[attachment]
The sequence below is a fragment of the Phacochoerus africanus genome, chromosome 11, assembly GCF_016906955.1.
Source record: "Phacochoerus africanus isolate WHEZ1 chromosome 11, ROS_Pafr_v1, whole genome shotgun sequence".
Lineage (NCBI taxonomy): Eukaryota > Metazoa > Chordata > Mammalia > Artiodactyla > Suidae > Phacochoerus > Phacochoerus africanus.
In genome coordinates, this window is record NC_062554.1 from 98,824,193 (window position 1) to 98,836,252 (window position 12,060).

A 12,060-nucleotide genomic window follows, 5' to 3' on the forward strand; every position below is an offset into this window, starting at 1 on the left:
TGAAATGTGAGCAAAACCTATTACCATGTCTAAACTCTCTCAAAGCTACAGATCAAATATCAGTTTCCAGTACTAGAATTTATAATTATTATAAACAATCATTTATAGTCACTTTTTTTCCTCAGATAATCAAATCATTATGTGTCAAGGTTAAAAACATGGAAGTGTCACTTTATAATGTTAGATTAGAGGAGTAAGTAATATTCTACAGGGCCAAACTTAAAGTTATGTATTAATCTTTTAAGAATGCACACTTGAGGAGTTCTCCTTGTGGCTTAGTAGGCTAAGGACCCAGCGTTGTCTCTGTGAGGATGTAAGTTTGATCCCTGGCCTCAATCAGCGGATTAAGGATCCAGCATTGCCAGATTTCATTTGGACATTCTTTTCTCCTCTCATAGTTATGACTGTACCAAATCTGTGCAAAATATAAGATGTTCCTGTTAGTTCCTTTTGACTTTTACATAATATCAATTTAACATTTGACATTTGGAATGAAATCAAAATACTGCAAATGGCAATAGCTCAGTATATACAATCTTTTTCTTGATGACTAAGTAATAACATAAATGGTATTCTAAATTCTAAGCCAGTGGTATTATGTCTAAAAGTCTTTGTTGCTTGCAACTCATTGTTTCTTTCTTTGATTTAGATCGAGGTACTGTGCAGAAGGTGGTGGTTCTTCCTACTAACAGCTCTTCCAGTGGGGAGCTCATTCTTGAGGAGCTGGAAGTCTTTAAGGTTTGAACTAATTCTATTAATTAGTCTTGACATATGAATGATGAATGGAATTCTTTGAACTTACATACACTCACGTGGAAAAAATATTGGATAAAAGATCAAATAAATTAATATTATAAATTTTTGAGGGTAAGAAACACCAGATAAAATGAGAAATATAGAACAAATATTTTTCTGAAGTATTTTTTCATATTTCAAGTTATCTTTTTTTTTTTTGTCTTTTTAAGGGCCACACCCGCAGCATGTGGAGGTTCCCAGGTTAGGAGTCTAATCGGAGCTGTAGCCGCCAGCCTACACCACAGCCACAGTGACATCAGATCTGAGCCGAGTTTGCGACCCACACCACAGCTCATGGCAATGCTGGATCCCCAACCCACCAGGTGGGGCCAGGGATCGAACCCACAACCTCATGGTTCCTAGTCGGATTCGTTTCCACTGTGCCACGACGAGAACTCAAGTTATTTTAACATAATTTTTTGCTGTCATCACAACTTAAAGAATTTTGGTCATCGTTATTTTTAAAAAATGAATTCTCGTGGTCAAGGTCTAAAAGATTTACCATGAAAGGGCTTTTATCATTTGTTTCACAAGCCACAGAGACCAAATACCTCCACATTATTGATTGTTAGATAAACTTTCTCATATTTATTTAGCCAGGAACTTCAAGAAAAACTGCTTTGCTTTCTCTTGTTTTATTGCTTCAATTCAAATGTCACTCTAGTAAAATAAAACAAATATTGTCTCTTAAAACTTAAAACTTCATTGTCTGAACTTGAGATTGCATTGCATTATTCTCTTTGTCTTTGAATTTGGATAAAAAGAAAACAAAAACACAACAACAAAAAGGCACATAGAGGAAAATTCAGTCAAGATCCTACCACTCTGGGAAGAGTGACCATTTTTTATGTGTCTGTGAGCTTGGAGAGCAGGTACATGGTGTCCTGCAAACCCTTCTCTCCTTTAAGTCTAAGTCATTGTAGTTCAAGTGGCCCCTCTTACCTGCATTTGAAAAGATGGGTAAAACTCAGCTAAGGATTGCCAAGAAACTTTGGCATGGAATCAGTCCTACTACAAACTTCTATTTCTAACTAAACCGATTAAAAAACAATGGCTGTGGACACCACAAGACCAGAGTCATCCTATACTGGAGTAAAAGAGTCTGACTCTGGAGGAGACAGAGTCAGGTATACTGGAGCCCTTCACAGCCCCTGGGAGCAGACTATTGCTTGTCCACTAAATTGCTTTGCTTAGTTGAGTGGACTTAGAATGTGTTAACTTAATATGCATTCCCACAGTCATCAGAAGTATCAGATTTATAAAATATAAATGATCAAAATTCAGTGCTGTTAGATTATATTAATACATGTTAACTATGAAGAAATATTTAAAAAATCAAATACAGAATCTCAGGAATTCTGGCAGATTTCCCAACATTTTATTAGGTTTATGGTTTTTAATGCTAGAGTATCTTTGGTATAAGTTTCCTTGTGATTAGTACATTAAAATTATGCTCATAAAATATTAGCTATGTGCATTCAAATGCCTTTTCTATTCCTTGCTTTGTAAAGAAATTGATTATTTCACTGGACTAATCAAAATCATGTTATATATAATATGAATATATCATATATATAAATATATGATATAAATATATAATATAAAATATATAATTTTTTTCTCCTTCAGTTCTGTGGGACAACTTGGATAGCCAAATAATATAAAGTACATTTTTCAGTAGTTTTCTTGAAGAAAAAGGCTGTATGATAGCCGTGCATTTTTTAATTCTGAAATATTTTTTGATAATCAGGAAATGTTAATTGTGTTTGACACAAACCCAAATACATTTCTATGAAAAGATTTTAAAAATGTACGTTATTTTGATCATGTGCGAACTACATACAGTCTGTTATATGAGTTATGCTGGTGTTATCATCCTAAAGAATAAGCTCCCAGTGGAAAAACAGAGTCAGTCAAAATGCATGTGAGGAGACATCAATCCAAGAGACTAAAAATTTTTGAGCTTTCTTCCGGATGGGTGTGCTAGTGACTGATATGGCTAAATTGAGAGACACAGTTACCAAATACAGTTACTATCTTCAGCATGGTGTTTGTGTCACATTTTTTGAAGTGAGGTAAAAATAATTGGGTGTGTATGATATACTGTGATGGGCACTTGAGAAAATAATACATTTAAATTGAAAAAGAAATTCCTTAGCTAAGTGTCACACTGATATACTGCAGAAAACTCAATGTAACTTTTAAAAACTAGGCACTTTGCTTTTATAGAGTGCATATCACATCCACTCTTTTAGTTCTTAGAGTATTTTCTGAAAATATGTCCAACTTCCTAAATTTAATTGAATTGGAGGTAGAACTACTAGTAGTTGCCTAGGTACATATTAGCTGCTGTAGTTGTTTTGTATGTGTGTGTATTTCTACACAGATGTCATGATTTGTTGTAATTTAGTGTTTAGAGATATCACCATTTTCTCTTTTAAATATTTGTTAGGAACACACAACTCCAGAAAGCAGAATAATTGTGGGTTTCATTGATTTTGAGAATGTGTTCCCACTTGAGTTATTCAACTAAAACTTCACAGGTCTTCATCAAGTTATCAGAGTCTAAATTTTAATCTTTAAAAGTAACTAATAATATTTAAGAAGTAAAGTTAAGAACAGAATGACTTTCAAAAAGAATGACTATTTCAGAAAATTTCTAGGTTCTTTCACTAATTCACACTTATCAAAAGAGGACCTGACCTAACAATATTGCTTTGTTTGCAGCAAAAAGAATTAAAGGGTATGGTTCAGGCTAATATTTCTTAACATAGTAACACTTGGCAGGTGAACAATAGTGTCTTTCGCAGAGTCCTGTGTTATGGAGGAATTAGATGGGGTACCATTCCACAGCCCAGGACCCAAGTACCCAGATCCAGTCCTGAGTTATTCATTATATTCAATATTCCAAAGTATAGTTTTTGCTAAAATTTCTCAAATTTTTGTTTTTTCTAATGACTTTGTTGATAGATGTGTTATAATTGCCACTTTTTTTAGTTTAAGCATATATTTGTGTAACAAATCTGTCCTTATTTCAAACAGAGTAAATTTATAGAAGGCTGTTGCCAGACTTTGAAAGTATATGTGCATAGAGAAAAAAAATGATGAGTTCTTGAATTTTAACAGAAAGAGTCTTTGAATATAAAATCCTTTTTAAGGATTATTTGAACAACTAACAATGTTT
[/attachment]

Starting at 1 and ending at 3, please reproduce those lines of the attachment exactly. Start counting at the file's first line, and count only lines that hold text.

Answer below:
The sequence below is a fragment of the Phacochoerus africanus genome, chromosome 11, assembly GCF_016906955.1.
Source record: "Phacochoerus africanus isolate WHEZ1 chromosome 11, ROS_Pafr_v1, whole genome shotgun sequence".
Lineage (NCBI taxonomy): Eukaryota > Metazoa > Chordata > Mammalia > Artiodactyla > Suidae > Phacochoerus > Phacochoerus africanus.